{The Many Moods of the Journal (pt. 1) }

Journal #11 wanted to come out to play. Leafing through the pages in search of a few to post, I noticed there were different "kinds" of pages; while they all feel like mine, have that cohesiveness that I used to fear would never come, they certainly have different moods. I think a lot of this has to do with a few key factors:

  • location (working, on the couch, in the studio)
  • aim (regular page, escape, sketching)
  • materials (again, look at location)

And then this idea was born. A way to show you that a journal isn't something you create in a studio, with a singular aim in mind. It is a chronicle of your life, and goes with you on the ups and downs, through the fog, and to the bank. There will be slow days and frenzied days. You will want to discover something or figure things out. So here are a few of the moods found in my journal; I hope they help you out on your own journey.

Check back tomorrow for the other half!


The To-Do List

to do list

Need to get things done? Have groceries or errands you need to run? Why not throw your to-do list into your journal?

Whether you carry your journal everywhere with you or keep it in the studio, you're pretty sure to look at it at least once a day. Flipping through the pages, you're sure to see your to-do list now and then, and putting it in your journal makes sure you'll never lose it. And why carry a journal AND notepad when you can combine everything into one important book?

Placing the list in your journal also gives it greater importance; this list won't be thrown away or forgotten....it is there whenever you look back through your pages, through completed journals, constantly reminding you of what you did (or didn't) accomplish. And writing it on a beautiful journal page helps nudge you in the right direction, almost taunting you to get things done!


The Mess

happening to me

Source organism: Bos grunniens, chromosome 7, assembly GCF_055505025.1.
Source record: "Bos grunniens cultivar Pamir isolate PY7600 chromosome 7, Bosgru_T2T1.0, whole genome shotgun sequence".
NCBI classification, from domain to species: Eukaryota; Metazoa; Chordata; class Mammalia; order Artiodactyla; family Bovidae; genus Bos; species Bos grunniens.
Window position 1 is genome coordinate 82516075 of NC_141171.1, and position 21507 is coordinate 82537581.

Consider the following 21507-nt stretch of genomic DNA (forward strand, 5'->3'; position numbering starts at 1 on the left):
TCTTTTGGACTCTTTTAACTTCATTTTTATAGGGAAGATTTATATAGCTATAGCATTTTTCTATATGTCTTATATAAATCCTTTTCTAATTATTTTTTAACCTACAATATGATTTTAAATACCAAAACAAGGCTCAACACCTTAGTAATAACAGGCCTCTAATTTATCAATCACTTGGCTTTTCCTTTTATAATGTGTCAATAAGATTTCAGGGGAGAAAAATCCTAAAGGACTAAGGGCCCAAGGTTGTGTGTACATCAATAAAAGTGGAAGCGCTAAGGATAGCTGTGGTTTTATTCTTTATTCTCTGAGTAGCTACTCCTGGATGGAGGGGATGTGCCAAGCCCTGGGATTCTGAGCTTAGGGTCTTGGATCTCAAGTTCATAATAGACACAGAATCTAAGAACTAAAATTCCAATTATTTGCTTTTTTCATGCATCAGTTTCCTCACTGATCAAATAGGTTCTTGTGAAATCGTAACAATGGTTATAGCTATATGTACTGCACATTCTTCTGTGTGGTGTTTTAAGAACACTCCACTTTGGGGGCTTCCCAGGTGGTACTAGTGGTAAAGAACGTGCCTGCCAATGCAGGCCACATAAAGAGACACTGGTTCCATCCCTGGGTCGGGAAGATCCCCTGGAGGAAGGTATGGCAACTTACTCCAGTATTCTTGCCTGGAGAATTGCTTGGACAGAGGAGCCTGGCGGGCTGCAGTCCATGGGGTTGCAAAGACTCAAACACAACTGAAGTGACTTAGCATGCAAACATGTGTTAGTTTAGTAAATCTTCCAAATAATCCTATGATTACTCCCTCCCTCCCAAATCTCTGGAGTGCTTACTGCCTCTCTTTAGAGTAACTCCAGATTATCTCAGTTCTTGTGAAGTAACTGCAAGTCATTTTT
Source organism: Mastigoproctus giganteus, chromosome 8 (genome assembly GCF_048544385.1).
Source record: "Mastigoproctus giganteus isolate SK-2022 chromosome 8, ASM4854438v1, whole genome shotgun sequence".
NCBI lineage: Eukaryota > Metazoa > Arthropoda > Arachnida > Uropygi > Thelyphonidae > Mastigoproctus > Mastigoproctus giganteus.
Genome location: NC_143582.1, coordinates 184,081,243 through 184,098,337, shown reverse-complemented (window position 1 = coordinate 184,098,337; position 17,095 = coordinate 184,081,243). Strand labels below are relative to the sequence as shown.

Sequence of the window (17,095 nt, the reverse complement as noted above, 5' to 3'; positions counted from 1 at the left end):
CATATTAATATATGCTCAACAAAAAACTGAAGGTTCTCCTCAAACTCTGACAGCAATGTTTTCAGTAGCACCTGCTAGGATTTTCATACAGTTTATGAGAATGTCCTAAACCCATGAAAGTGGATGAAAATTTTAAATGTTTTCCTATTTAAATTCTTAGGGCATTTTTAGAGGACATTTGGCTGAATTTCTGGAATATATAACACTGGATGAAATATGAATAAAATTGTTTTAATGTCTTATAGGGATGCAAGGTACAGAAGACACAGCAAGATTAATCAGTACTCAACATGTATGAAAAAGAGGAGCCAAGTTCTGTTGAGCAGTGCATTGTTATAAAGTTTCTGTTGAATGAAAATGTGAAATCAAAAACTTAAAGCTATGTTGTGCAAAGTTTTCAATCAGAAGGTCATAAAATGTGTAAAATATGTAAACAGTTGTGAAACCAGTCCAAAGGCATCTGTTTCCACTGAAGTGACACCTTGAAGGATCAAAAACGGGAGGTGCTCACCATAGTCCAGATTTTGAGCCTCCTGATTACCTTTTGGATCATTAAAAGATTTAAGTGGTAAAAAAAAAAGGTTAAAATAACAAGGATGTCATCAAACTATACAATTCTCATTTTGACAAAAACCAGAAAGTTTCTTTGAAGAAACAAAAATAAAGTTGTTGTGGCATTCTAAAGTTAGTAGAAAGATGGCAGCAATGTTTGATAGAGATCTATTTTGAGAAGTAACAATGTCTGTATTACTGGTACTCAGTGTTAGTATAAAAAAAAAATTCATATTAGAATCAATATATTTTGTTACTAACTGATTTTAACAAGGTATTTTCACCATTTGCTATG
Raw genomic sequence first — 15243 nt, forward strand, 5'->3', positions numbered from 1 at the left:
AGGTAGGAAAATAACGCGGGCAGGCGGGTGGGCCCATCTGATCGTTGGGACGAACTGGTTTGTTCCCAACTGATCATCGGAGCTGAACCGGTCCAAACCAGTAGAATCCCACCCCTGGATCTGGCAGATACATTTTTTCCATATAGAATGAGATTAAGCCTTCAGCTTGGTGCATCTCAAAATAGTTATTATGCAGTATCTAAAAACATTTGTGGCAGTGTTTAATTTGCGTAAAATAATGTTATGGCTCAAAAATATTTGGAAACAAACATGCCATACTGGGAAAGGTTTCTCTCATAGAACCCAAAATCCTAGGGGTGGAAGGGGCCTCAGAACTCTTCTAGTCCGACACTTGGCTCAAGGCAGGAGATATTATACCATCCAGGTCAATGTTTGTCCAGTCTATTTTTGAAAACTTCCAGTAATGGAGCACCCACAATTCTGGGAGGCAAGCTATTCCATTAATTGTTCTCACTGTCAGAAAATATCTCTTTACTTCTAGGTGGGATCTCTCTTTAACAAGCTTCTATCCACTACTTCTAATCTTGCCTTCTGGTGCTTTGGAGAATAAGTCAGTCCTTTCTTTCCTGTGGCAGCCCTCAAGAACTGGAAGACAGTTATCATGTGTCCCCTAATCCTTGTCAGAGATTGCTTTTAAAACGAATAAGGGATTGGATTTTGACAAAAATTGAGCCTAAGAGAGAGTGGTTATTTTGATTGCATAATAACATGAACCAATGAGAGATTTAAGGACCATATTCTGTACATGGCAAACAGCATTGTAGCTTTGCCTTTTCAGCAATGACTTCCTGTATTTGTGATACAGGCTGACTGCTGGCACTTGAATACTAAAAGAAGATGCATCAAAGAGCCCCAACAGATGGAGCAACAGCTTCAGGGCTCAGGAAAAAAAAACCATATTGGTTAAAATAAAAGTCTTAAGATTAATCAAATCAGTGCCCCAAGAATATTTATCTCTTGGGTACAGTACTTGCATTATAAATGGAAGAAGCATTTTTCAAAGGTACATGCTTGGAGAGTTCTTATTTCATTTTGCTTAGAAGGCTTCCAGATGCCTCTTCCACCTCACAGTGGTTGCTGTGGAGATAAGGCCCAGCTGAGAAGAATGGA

Sometimes, life becomes chaotic, a whirlwind you cannot escape. Trapped in a sandstorm of obligation, daily demands, work, home, and emotion, it can become hard to find your True North. Unable to find yourcompass, you wander through life in a half-alive state, using your hands to feel your way around. It can become completely overwhelming, and your journal may be the only thing your blinded eyes can trust.

Sitting down to figure things out, the chaos may migrate from your mind to the page. Working from instinct, everything's fair game. You grab scraps, paint palettes, fabric, whatever you can reach! Things get ripped, torn apart, randomly scribbled. Colors aren't thought out or "complimentary." An idea that seemed perfect when you beganmay change halfway through. Your internal struggle is reflected on the page.

When you finish, you notice you're stuck in a sandstorm and have a map in front of you to guide you through it. Whereas before, things may have been too confusing, uneasy emotions unexplainable, now, you know where you are, where things are coming from, and how to find your center.

Messy pages are great to look back on, as the chaos is terribly beautiful.


The Sketchbook

the new girl

Not every page is prepped and ready to go when the urge strikes. Sometimes, you just want to DRAW. Play around. Sketch random things -- girls, monsters, cuteness,your dog. So, you turn to a blank page in your journal, pull out a pen or pencil, and just GO. The page may become cluttered with tiny wings, delicatefaeries , or practiced handwriting. Mine are filled with practiced girl faces and eyes as I try to find my style. While many come out to my satisfaction, they aren't repeatable -- they aren't naturally replicable.

What happens next, though? Do you gesso over it and make a page?


Tis just another mood of the journal. Here are a few things you can do:

1. I like to color in my images! Use watercolors, crayons, colored pencils....something that helps preserve the original pencil/pen/sketchy nature of the page.

2. Collage around the edges.

3. Write over it.

These unfinished, raw pages are a welcome change from the painted, prepped pages.


The Couch Potato


Ugh. You've worked/run errands/been out all day. The last thing you want to do is sit at your art table and work. Why not gather some supplies and sit down in that night, comfortable chair or -- even better -- snuggle up under a blanket on the couch? The urge to journal doesn't always coincide with your body's ability to sit at a desk with "proper" supplies.

With some pens, scissors, and scraps, it is easy to create an alluring, authentic page over a prepped page. Doodle and write where you'd normally worry about what colors to use, techniques to make your page "right." This kind of journaling can be the most relaxing....comfortable, near others, working while enjoying a movie, your mind can wander farther than normal, going to new places with your creativity.

It doesn't matter what's under the words and doodles, just WHAT you create. Let loose. Take an hour to play with blending or draw mandalas all over the page. This mood of the journal and be combined with The Sketchbook, but is usually more writing-based. There are no even edges, no bright colors. Just words and lines and cut circles while you truly communicate with yourself.